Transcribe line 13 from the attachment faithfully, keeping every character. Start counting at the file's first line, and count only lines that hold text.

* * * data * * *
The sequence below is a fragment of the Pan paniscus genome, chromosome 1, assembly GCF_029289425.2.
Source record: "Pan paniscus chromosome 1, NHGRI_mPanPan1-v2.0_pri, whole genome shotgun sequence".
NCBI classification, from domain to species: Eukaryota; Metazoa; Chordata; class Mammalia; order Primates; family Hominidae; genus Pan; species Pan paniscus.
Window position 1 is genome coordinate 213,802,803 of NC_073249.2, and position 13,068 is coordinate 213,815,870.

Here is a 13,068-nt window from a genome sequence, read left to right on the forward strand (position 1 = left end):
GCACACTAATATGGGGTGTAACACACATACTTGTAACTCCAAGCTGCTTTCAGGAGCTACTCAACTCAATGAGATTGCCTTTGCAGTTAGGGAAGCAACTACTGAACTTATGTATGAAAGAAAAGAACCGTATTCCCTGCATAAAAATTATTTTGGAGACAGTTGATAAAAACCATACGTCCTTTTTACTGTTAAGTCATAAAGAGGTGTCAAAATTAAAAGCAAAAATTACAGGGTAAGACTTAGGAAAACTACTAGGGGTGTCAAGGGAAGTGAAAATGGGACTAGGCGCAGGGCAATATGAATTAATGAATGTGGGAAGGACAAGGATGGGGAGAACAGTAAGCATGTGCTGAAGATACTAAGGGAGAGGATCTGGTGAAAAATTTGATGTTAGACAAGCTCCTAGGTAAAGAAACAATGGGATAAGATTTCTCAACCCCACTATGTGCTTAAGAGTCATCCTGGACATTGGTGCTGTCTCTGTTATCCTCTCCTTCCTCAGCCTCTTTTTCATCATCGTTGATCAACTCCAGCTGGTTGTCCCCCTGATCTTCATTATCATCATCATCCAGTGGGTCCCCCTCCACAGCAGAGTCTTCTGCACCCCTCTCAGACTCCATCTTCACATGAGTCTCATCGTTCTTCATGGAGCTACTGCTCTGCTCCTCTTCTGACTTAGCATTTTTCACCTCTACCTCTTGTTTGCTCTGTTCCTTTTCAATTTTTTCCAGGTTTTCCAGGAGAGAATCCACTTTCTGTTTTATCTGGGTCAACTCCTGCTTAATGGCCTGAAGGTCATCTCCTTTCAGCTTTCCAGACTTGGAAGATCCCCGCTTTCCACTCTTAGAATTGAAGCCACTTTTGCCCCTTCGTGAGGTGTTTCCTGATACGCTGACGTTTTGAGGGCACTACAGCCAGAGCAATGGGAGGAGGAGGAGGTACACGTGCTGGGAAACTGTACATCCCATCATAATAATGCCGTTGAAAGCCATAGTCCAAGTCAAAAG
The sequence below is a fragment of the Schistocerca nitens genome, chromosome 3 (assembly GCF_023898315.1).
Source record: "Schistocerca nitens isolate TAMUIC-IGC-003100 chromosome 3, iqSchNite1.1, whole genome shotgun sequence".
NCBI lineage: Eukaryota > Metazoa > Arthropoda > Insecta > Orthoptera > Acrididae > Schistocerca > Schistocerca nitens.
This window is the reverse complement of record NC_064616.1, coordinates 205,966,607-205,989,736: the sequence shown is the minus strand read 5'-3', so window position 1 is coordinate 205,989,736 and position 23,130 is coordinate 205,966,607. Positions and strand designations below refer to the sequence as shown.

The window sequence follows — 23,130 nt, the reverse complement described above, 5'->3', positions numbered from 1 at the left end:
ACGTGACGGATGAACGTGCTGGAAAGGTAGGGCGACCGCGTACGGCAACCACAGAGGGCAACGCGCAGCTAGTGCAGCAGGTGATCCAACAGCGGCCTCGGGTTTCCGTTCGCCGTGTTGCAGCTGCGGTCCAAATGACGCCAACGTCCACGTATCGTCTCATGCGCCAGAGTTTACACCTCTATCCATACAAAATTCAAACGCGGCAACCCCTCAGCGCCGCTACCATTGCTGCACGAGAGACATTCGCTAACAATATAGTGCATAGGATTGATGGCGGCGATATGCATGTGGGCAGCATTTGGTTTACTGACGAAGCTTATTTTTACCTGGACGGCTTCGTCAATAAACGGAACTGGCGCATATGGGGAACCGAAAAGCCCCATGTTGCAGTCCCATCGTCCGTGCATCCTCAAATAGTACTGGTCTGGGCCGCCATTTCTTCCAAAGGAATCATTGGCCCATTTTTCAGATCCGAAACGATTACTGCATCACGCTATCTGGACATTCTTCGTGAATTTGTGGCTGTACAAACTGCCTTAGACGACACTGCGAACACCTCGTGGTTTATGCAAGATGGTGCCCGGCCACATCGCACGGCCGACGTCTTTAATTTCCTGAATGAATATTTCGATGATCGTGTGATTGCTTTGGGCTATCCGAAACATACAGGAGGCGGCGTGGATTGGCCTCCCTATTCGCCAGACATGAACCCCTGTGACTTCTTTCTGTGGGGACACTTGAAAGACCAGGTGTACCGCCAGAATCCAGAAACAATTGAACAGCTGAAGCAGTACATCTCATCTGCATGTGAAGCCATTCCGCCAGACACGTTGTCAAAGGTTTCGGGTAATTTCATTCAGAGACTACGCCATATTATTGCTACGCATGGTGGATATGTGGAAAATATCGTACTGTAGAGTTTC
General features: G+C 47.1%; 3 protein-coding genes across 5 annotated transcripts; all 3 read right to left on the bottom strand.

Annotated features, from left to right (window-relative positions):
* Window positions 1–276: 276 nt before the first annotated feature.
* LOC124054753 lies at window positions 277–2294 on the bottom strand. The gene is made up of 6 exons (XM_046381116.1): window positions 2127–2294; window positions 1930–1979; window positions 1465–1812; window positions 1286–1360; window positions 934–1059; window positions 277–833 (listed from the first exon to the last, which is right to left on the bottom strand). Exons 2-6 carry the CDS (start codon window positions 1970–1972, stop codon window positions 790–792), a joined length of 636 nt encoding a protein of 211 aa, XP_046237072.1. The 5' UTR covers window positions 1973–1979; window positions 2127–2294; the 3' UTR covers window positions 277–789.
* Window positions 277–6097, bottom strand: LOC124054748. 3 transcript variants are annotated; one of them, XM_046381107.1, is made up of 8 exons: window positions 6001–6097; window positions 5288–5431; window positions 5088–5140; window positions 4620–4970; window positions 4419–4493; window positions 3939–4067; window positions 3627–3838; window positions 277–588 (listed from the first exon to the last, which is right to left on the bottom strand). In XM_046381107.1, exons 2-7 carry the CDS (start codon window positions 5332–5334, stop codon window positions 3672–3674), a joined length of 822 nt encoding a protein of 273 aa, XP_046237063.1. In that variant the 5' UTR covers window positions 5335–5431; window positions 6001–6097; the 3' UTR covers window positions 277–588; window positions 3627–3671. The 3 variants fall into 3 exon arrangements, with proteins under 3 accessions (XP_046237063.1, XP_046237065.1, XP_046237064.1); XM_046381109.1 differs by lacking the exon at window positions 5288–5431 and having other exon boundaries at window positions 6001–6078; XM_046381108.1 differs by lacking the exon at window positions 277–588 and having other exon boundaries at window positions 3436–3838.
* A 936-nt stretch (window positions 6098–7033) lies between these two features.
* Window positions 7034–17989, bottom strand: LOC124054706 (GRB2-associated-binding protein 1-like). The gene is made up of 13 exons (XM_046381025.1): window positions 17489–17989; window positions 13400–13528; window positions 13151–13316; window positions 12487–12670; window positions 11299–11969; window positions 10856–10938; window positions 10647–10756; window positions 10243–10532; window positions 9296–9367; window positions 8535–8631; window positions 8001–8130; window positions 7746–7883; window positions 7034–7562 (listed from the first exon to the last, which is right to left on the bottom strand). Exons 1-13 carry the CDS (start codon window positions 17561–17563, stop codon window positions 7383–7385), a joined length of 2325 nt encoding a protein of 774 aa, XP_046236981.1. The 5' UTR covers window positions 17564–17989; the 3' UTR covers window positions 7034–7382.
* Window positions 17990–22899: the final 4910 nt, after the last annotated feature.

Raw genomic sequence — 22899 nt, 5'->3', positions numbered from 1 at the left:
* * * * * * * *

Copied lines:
General features: G+C 47.1%; 3 protein-coding genes across 5 annotated transcripts; all 3 read right to left on the bottom strand.